Matt Holliday had .301/.374/.485 road rates, so the notion that his statistics are entirely Coors-driven is now looking pretty ridiculous.

• From Aug. 20 -- the day he returned from the disabled list -- on, Howie Kendrick managed 51 hits, second-most among all second basemen (Aaron Hill, 56).

Gary Sheffield batted .191 with four homers in 50 games after the All-Star break. Suddenly, it doesn't seem so surprising that his early-October shoulder surgery turned out to be a pretty serious one. He'll bear close watching when spring training gets underway.

• Favorite preseason Rookie of the Year candidate Kevin Kouzmanoff didn't have a total throwaway year. From Aug. 10 forward he batted .356 with a .968 OPS. That'll help provide a glimmer of hope heading into his sophomore season.

Carlos Marmol had a 1.17 ERA, 1.14 WHIP and 12.62 strikeouts-per-nine innings ratio in 26 appearances from Aug. 1 on. Compare those to Bob Howry's 1.82/0.91/8.80 numbers in 29 games, and Ryan Dempster's 7.07/1.64/6.11 rates in 29 appearances, and we could be talking quite the spring battle for saves in Chicago, though it has been announced that Dempster is moving to the rotation.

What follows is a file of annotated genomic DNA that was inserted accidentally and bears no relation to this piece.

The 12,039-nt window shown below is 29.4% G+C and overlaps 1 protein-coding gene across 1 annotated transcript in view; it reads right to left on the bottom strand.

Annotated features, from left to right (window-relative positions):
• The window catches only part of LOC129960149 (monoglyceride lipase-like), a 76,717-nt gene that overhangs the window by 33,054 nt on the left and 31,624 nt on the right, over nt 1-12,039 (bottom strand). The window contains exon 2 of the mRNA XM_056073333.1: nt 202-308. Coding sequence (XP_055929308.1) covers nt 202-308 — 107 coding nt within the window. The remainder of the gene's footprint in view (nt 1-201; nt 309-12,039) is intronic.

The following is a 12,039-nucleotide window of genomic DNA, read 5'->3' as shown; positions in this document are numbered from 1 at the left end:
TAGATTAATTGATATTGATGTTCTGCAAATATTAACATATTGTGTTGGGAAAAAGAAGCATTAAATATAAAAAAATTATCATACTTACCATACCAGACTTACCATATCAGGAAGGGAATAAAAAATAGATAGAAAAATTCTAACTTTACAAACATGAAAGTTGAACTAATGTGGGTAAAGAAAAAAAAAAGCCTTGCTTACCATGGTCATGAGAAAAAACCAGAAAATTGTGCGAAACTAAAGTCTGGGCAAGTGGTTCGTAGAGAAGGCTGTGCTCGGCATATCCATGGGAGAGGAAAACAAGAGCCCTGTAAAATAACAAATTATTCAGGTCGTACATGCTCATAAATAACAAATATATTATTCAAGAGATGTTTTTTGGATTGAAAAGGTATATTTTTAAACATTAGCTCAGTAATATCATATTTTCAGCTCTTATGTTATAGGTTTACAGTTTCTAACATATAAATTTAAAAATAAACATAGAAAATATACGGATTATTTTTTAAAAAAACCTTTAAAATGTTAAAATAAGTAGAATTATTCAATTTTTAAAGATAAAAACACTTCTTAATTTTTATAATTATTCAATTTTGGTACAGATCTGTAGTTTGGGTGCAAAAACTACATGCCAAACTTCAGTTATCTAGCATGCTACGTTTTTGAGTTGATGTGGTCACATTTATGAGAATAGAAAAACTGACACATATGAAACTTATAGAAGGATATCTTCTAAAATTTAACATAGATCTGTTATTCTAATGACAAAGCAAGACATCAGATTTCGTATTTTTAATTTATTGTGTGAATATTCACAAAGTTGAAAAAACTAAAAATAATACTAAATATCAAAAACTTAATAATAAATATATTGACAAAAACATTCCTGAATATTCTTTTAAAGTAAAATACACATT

Jeremy Bonderman kicked off the season 10-1 with a 3.53 ERA and 1.19 WHIP in his first 18 starts, then slumped to 1-8 with an 8.23 ERA and 1.81 WHIP in his final 10. If he reports to camp with the same elbow trouble he experienced in September, I'm going to be pretty worried about his chances at a bounce-back 2008.

Mets get their catcher

How often do we see this: Player endures a pretty forgettable career, capped by an ordinary regular season, then, on the national stage, enjoys a stellar postseason. Everyone gets acquainted with him, even raves about him, he walks into free agency, ready to parlay a brief month's success into a bloated contract elsewhere.

Such is the story of Yorvit Torrealba, the former Rockies catcher who managed nine RBIs in 12 games in October (postseason included), now slated to replace the overrated Paul Lo Duca behind the plate for the Mets. According to The New York Times, Torrealba is set to sign a three-year, $14.4-million contract, benefiting from what is a terribly weak catcher market this winter.

For fantasy, though, there's not a lot to like. With Coors Field helping him, Torrealba managed a .255 batting average, eight homers and a .376 slugging percentage for the season, .212, 2 and .326 numbers in his road games. Plus, those came in only his first season as a big-league regular, in a year where he turned 29 in July, hardly an indicator that there's room for growth. Shea Stadium is a ballpark much less conducive to lofty hitting totals, so if Torrealba the Rockie couldn't offer you anything significant, why should we believe Torrealba the Met will fare any better?

I'll stop short of calling Torrealba a fantasy throwaway; NL-only owners will have to at least take a look. Still, hitting eighth for the Mets, a .260 batting average and perhaps 10 homers might be about the best he'll offer. Frankly, Ramon Castro might be a better bet should he re-sign, since he's the more talented option with the bat.

Tristan H. Cockcroft covers fantasy sports for ESPN.com. You can e-mail him here.